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Estimating trends in US income inequality using the Current Population Survey: the importance of controlling for censoring

  • Burkhauser, Richard V.
  • Feng, Shuaizhang
  • Jenkins, Stephen P.
  • Larrimore, Jeff

Using internal and public use March Current Population Survey data, we analyze trends in US income inequality (1975-2004). Using a multiple imputation approach where values for censored observations are imputed using draws from a Generalized Beta distribution of the Second Kind, we find that the upward trend in income inequality significantly slowed after 1993. Our results closely match the income share trends reported by Piketty and Saez (2003) except for within the top 1 percent of the distribution. Thus, we argue that if inequality has increased substantially since 1993, such increases are confined to this very high income group.

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File URL: https://www.iser.essex.ac.uk/research/publications/working-papers/iser/2008-25.pdf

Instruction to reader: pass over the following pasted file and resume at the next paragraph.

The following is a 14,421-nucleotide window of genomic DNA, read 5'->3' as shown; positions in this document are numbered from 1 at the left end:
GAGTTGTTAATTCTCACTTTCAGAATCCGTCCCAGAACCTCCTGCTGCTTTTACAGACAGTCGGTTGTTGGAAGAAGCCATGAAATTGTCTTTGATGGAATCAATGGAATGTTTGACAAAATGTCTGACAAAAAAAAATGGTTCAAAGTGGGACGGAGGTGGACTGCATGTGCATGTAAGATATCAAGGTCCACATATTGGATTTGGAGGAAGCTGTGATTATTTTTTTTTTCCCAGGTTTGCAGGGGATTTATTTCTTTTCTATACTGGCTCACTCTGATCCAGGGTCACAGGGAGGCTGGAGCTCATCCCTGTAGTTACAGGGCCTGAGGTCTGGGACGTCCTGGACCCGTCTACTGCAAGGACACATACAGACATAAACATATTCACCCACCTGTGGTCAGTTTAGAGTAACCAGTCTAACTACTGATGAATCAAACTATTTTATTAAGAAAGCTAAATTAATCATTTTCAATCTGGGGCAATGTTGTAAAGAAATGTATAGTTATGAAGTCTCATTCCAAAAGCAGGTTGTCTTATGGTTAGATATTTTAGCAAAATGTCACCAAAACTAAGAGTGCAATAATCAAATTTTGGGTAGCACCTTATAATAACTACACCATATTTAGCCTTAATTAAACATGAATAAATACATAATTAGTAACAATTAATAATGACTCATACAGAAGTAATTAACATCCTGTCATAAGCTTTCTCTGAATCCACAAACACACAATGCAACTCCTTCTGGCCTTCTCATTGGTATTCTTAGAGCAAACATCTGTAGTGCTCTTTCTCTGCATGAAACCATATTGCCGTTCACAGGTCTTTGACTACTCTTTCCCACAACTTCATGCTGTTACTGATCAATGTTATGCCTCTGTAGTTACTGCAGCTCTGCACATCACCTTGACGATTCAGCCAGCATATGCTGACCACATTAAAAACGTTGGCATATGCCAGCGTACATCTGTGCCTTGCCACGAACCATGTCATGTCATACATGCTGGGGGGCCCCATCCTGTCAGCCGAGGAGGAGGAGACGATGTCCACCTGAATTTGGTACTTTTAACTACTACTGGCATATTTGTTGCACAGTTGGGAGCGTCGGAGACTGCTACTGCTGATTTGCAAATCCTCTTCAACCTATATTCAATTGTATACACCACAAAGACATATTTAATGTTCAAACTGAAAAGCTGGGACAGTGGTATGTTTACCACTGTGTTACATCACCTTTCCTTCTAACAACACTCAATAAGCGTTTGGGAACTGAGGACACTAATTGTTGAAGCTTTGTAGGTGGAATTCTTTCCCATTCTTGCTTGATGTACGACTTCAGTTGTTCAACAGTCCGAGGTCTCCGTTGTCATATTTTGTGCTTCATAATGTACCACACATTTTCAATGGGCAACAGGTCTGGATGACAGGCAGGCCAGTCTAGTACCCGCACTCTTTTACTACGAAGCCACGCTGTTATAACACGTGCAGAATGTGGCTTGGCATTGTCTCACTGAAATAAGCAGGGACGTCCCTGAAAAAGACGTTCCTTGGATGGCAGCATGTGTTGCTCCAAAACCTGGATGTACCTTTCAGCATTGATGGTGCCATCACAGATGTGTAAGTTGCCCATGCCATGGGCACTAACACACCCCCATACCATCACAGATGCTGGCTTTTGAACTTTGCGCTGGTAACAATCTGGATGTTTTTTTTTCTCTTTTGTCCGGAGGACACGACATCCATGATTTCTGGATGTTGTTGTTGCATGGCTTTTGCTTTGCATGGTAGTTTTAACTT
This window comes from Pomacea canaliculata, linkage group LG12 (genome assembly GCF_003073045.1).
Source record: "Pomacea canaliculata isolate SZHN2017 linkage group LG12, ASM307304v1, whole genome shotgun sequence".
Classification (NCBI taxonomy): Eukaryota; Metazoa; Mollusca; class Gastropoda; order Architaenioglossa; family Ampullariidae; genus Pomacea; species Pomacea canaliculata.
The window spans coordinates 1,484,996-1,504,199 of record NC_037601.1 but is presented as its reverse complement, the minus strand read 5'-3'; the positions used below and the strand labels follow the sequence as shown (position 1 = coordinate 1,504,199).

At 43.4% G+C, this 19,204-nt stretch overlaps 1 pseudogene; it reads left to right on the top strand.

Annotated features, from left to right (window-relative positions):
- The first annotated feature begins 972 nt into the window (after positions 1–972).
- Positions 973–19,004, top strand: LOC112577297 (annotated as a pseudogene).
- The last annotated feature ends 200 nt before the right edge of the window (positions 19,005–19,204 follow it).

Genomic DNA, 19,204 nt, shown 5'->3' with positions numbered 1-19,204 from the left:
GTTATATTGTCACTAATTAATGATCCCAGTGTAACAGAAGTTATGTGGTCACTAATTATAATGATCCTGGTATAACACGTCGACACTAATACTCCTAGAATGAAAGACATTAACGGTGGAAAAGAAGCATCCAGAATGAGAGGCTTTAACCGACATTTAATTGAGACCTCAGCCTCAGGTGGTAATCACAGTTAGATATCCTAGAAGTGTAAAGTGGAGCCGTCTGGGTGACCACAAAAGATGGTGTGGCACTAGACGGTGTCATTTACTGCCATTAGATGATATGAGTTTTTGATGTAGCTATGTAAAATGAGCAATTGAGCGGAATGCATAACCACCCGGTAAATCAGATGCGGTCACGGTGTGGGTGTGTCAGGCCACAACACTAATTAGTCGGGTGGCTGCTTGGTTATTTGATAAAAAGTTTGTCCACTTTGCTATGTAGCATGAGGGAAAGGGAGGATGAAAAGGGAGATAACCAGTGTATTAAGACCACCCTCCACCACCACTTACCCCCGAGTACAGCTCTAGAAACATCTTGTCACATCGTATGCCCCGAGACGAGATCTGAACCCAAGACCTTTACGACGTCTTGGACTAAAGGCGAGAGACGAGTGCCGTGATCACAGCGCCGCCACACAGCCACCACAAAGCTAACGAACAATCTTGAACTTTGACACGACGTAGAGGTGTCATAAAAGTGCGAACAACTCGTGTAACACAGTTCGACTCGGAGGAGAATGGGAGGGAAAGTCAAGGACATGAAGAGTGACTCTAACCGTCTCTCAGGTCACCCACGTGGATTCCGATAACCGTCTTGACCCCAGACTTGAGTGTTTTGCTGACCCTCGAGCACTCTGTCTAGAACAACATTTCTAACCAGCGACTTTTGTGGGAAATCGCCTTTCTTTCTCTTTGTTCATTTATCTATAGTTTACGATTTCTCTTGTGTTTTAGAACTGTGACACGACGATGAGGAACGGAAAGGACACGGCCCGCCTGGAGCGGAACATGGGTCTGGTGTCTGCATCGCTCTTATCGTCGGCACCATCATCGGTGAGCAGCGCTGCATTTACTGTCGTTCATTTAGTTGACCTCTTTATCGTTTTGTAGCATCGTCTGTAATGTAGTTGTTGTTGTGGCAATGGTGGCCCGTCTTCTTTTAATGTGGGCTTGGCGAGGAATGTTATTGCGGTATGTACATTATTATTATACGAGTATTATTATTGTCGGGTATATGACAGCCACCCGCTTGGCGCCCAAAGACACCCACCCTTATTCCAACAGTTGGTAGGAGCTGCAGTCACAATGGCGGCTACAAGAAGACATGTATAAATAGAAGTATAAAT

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Paper provided by Institute for Social and Economic Research in its series ISER Working Paper Series with number 2008-25.

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Date of creation: 04 Sep 2008
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Publication status: published
Handle: RePEc:ese:iserwp:2008-25
Contact details of provider: Postal: Publications Office, Institute for Social and Economic Research, University of Essex, Wivenhoe Park, Colchester, Essex CO4 3SQ UK
Phone: 44-1206-872957
Fax: 44-1206-873151
Web page: https://www.iser.essex.ac.uk/
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  12. Richard V. Burkhauser & Shuaizhang Feng & Stephen P. Jenkins & Jeff Larrimore, 2008. "Estimating Trends in US Income Inequality Using the Current Population Survey: The Importance of Controlling for Censoring," NBER Working Papers 14247, National Bureau of Economic Research, Inc.
  13. Richard Burkhauser & Shuaizhang Feng & Stephen Jenkins, 2007. "Using the P90/P10 Index to Measure U.S. Inequality Trends with Current Population Survey Data: A View From Inside the Census Bureau Vaults," Working Papers 07-17, Center for Economic Studies, U.S. Census Bureau.
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